Fig 1. Muscle attachments to the upper surface of the first rib and the outer surface of the second rib.
Fig 2. Structures under cover of the sternomastoid. The outline of the sternomastoid is indicated by the thick black broken lines. 1. Internal carotid artery. 2. External carotid artery. 3. Aterior facial vein. 4. Submental vessels. 5. Submandibular gland. 6. Anterior belly of digastric muscle. 7. Mylohyoid muscle. 8. Superior laryngeal artery and internal laryngeal nerve. 9. Superior thyroid artery. 10. Upper end of thyroid gland. 11. Ansa hypoglossi. 12. Sternothyroid muscle. 13. Sternohyoid muscle. 14. Common carotid artery. 15. Vagus nerve. 16. Internal jugular vein. 17. External jugular vein. 18. Subclavian vein below suprascapular artery. 19. Subclavian artery. 20. Omohyoid muscle (inferior belly). 21. Nerve to serratus anterior. 22. First serration of serratus anterior muscle. 23. Trapezius muscle.
The scalene muscles are a set of three muscles in the neck that extend from the cervical transverse processes to the upper two ribs. They are named for their relative positions: anterior, medius, and posterior. They are supplied by twigs from the anterior primary rami and the lower five or six cervical nerves. Acting from below, they bend the neck sideward and forward; acting from above, they elevate the first two ribs in forced inspiration.
This is a well-defined muscle that is separated from the scalenus medius by the roots of the brachial plexus and the subclavian artery. It arises from the anterior tubercles of the transverse processes of the third, fourth, fifth, and sixth cervical vertebrae. Tapering slightly as it descends, it is inserted into the scalene tubercle and upper surface of the first rib between the subclavian artery and the subclavian vein.
Thw scalenus anterior is related to a large number of structures in the root of the neck. The upper part of the anterior surface is concealed by the sternomastoid, and the lower part by the clavicle. Thw common carotid artery ascends along its medial border. Between it and the sternomastoid there are: (1) the internal jugular vein; (2) the inferior belly of the mohyoid; (3) the phrenic nerve; and the (5) anterior jugular vein. The subclavian vein lies between it and the clavicle.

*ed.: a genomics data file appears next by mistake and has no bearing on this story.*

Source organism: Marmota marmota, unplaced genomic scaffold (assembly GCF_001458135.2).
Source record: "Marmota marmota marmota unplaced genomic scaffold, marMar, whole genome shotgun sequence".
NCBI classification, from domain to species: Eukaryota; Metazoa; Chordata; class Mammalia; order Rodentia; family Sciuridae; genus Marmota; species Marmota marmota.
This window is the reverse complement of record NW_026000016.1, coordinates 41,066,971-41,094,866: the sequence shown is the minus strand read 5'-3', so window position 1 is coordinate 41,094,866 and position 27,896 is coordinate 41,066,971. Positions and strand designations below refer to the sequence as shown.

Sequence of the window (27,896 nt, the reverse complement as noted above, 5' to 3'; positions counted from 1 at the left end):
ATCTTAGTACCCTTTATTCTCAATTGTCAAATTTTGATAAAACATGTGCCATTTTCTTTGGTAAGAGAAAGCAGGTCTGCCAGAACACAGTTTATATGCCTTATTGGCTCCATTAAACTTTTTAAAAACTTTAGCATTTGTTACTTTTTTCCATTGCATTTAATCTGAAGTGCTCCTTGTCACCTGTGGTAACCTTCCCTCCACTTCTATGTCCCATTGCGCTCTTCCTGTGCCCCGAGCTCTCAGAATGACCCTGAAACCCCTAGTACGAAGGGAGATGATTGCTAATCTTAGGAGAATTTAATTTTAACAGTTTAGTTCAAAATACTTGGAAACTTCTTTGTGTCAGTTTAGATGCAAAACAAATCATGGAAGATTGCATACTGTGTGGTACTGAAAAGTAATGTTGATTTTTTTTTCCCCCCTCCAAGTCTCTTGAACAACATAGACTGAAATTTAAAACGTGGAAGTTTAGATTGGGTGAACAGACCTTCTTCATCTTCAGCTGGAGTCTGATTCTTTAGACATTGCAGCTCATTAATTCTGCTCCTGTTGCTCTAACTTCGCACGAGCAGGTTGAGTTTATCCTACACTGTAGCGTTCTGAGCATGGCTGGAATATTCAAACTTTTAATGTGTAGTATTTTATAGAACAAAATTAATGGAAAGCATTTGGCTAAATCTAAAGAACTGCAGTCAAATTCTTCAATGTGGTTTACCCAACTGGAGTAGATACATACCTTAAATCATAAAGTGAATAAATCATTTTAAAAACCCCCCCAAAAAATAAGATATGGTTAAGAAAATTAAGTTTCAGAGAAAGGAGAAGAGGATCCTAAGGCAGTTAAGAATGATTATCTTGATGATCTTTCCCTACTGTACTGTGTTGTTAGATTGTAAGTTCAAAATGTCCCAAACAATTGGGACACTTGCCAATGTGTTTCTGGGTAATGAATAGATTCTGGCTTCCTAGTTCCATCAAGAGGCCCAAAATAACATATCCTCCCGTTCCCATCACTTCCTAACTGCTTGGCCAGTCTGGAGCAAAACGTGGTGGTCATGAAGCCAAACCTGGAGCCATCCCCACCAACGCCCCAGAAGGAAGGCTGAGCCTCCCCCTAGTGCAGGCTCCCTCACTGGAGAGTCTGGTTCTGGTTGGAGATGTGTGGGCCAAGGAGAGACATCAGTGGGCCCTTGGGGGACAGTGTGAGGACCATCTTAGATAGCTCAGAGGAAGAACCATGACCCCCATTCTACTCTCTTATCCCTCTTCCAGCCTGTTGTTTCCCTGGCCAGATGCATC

Its posterior surface is in relation, above, with the tips of the lower cervical trunk and the inferior thyroid artery.
The scalenus medius is much larger and more powerful than the scalenus anterior. It arises from the posterior tubercles of all the cervical transverse processes (with the occasional exception of the first), and is inserted into a rough, oval impression which marks the upper surface of the first rib between the tubercle of the rib and the groove for the subclavian artery.
It forms part of the floor of the posterior triangle of the neck. Its superficial surface is in relation with the brachial plexus and the third part of the subclavian artery. Its posterior border touches the levator scapulae; and the nerve to the rhomboids and the deep branch of the transverse cervical artery pass between it and that muscle. The upper two roots of the nerve to the serratus anterior pierce the substance of the muscle; and the lower part of the anterior border is in relation with the apex of the pleura.
This small muscle is generally inseperable, in its upper part, from the scalenus medius. It springs by two or three slips from the transverse processes of the lower cervical vertebrae, and is inserted into the upper border of the second rib, behind the large rough area which marks the origin of the serratus anterior.